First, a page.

High turnover at a building isn’t necessarily uncommon in a competitive Metroplex like ours. The Jett Building went through four restaurant tenants in a six year period, one owner claiming “it was the ghosts!”. Back when the tex-mex joint La Cocina occupied the haunted space, several employees quit after claiming to witness paranormal activity. Currently, the building is host to a Jamba Juice. Apparently, ghosts don’t take much issue with smoothies, as Jamba has called the building home much longer than many other previous tenants.
These days, the Stemmons Towers are just another piece of property available to the highest bidder, but back in the 1980s it was seemingly a hotbed of devilish antics. Three hooded figures would be spotted circling the fountain between the two buildings. Not only that, but after dark, they would perform devil-worshipping rituals, dance a hearty hellfire jig around the fountain and spout flames. Pretty fucking metal.
Old-school members-only fraternal organizations like Masonic Lodges are creepy enough as is, but Plano’s goes above and beyond when you factor in the presence of ghosts. In the book “Haunted, Plano Texas,” writer Mary Jacobs shares accounts of heavy footsteps not connected to a human presence, doors closing on their own and the classic signs of ghostliness. Once, late one evening, a master at the lodge heard the sound of a little girl laughing. This unexplained happening rattled him so much that he refused to enter the building alone after dark again.
The Fort Worth tavern’s website boasts how the saloon was host to a gunfight between original owner Luke Short and Fort Worth sheriff “Longhair” Jim Courtright. As it turns out, that wasn’t the only grisly event to take place at the bar’s original location. Three violent deaths took place in the building’s basement in the late 1800s, stemming from fights over bar games like pool. Employees have said they noticed objects moving on their own, possibly handled by the spirits. Ghosts just don’t believe in last call.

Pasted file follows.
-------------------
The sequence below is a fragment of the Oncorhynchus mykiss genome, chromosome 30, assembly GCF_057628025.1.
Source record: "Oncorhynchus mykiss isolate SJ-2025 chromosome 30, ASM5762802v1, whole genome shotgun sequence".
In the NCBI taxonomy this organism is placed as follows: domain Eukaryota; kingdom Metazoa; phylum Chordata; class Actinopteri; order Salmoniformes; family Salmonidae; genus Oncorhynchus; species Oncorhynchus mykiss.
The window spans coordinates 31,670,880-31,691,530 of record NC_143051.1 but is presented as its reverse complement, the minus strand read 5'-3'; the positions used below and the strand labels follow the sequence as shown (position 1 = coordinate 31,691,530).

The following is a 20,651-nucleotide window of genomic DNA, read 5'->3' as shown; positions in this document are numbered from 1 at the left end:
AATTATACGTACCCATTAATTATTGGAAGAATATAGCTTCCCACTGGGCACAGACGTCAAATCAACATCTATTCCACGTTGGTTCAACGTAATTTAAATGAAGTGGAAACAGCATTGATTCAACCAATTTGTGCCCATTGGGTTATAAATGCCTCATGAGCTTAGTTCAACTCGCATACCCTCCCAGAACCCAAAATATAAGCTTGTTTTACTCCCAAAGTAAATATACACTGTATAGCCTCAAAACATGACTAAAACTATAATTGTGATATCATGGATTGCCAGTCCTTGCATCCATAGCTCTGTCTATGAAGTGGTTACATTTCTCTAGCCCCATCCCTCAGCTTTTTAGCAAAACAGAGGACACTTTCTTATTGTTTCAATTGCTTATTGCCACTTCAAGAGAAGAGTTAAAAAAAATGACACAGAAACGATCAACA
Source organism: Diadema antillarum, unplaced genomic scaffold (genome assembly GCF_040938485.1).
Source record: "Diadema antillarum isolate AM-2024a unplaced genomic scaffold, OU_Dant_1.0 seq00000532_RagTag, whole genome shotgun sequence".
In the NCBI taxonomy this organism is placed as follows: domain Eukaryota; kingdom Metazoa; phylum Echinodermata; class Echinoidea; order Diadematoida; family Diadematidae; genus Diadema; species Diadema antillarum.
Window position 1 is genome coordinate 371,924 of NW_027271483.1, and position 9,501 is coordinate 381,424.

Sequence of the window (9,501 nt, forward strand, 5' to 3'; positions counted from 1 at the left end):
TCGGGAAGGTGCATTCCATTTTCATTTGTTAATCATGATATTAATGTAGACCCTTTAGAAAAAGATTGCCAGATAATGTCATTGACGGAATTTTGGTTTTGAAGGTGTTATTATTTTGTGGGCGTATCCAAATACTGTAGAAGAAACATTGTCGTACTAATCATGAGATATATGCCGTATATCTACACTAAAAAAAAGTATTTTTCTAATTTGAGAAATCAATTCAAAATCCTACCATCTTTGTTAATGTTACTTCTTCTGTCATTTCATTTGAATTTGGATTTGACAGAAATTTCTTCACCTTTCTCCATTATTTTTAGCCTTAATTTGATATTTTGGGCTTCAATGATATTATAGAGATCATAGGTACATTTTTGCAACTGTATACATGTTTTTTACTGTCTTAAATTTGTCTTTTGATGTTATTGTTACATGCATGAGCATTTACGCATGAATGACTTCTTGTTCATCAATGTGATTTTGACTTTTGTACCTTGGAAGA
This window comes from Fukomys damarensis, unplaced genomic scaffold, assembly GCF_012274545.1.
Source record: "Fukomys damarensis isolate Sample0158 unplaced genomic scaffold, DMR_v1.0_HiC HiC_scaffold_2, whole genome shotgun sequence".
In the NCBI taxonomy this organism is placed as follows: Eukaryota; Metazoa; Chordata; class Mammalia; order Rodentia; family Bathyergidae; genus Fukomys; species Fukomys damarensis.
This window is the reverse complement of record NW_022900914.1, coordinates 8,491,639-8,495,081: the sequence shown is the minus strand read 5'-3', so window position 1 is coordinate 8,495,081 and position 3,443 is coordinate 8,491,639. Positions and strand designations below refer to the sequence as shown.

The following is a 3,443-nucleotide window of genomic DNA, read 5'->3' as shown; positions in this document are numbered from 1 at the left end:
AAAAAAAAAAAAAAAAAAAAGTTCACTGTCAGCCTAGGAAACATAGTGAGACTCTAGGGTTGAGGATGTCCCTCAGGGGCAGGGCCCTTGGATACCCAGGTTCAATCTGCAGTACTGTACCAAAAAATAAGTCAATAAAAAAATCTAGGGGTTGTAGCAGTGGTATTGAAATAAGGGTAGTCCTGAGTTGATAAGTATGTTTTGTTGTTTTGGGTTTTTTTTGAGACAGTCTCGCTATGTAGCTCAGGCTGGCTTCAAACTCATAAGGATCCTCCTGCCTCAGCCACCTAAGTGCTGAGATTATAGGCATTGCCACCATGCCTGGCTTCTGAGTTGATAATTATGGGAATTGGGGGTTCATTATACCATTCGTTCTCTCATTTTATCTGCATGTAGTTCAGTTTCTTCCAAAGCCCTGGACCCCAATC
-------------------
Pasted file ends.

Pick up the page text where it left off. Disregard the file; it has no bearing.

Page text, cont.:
Oak Cliff’s Coombs Creek Trail can be pretty — pretty eerie, that is. A young girl riding her bike is sometimes spotted late at night before vanishing into thin air. This is supposedly the spirit of a girl who drowned in Coombs Creek.
According to legend, in the early 1970s a girl named Elizabeth climbed up to the school’s roof through the theatre before jumping to her death. Since then, she’s been said to haunt and taunt generations of the school’s young thespians, misplacing props and flickering lights on and off.
Once upon a time after a high school football game, a bunch of rowdy teens crammed themselves into a single car, crossed the bridge over the Trinity River, and ended up colliding into another car, just before both cars burst into flames. According to the book “Haunted Texas,” people who have stood on the bridge and peered into the river ended up seeing both the date of the crash and the names of the deceased glowing in the water.
With many of these stories, the building owners are scared shitless of the spectres haunting their property. The folks at Arlington Music Hall have a much more amicable relationship with their alleged ghost. The owner even has a name for the spirit: Fred. The ghost has been credited for a variety of strange events, including sounds onstage from an invisible being and lights coming back on after being completely shut off. In a way, AMH has stumbled upon the best-case scenario for a haunting.
In 1862, William Brown Miller and his wife Minerva built the ostentatious Millermore Mansion. Although Minerva passed away before the mansion was finished, it appears as though she eventually got to live there in perpetuity. The upstairs bedroom window will occasionally reveal the figure of a woman, and voices have been heard coming from the home’s nursery.
Before becoming the dance club staple it is today, the Lizard Lounge was once the Grand Crystal Playhouse theater, a venue often beset by strange paranormal activity. In Michael Whittington’s “Ghosts of North Texas” book, he interviewed an actress at the theatre who was in her dressing room when, suddenly, an unplugged hair dryer levitated and flung itself across the room at her head. The spirit must’ve wanted her to break a leg and then some. In the venue’s current state, potential ghosts haven’t been nearly as aggressive, preferring to lurk as a shadowy masculine silhouette by the stairs. An interviewee in Whittington’s book said of the ghost: “I feel that he likes the atmosphere, and likes to watch or enjoy it somehow.” Who knew that even ghosts enjoy a good bass drop now and then.
For the Adolphus Hotel in Downtown Dallas, the question is less “are there ghosts here,” and more “how many ghosts are here?” There have been several reported gruesome deaths within the hotel’s walls, from a waiter falling down the elevator shaft to a jilted bride who took her own life. Guests and staff have even reported hearing the bride’s sobs, in addition to witnessing windows suddenly shoot open. It probably doesn’t help that the hotel’s lobby looks exactly like what you think a haunted hotel would look like.